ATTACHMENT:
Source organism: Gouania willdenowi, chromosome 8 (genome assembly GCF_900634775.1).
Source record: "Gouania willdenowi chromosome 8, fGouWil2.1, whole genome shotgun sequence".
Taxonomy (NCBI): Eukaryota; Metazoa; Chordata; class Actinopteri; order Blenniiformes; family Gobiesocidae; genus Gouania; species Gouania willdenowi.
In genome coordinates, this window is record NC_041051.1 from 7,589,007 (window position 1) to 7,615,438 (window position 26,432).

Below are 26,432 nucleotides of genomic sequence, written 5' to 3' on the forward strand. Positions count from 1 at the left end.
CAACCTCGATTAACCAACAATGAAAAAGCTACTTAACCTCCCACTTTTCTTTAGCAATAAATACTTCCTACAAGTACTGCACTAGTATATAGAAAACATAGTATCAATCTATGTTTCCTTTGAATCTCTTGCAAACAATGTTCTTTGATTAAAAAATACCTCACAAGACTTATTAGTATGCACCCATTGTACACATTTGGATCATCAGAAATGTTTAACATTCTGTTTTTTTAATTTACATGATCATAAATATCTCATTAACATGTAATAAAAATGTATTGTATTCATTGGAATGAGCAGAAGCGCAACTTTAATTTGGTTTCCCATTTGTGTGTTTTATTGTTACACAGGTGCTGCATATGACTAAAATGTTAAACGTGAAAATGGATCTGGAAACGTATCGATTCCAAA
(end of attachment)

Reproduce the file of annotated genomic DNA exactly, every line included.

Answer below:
Source organism: Gouania willdenowi, chromosome 8 (genome assembly GCF_900634775.1).
Source record: "Gouania willdenowi chromosome 8, fGouWil2.1, whole genome shotgun sequence".
Taxonomy (NCBI): Eukaryota; Metazoa; Chordata; class Actinopteri; order Blenniiformes; family Gobiesocidae; genus Gouania; species Gouania willdenowi.
In genome coordinates, this window is record NC_041051.1 from 7,589,007 (window position 1) to 7,615,438 (window position 26,432).

Below are 26,432 nucleotides of genomic sequence, written 5' to 3' on the forward strand. Positions count from 1 at the left end.
CAACCTCGATTAACCAACAATGAAAAAGCTACTTAACCTCCCACTTTTCTTTAGCAATAAATACTTCCTACAAGTACTGCACTAGTATATAGAAAACATAGTATCAATCTATGTTTCCTTTGAATCTCTTGCAAACAATGTTCTTTGATTAAAAAATACCTCACAAGACTTATTAGTATGCACCCATTGTACACATTTGGATCATCAGAAATGTTTAACATTCTGTTTTTTTAATTTACATGATCATAAATATCTCATTAACATGTAATAAAAATGTATTGTATTCATTGGAATGAGCAGAAGCGCAACTTTAATTTGGTTTCCCATTTGTGTGTTTTATTGTTACACAGGTGCTGCATATGACTAAAATGTTAAACGTGAAAATGGATCTGGAAACGTATCGATTCCAAA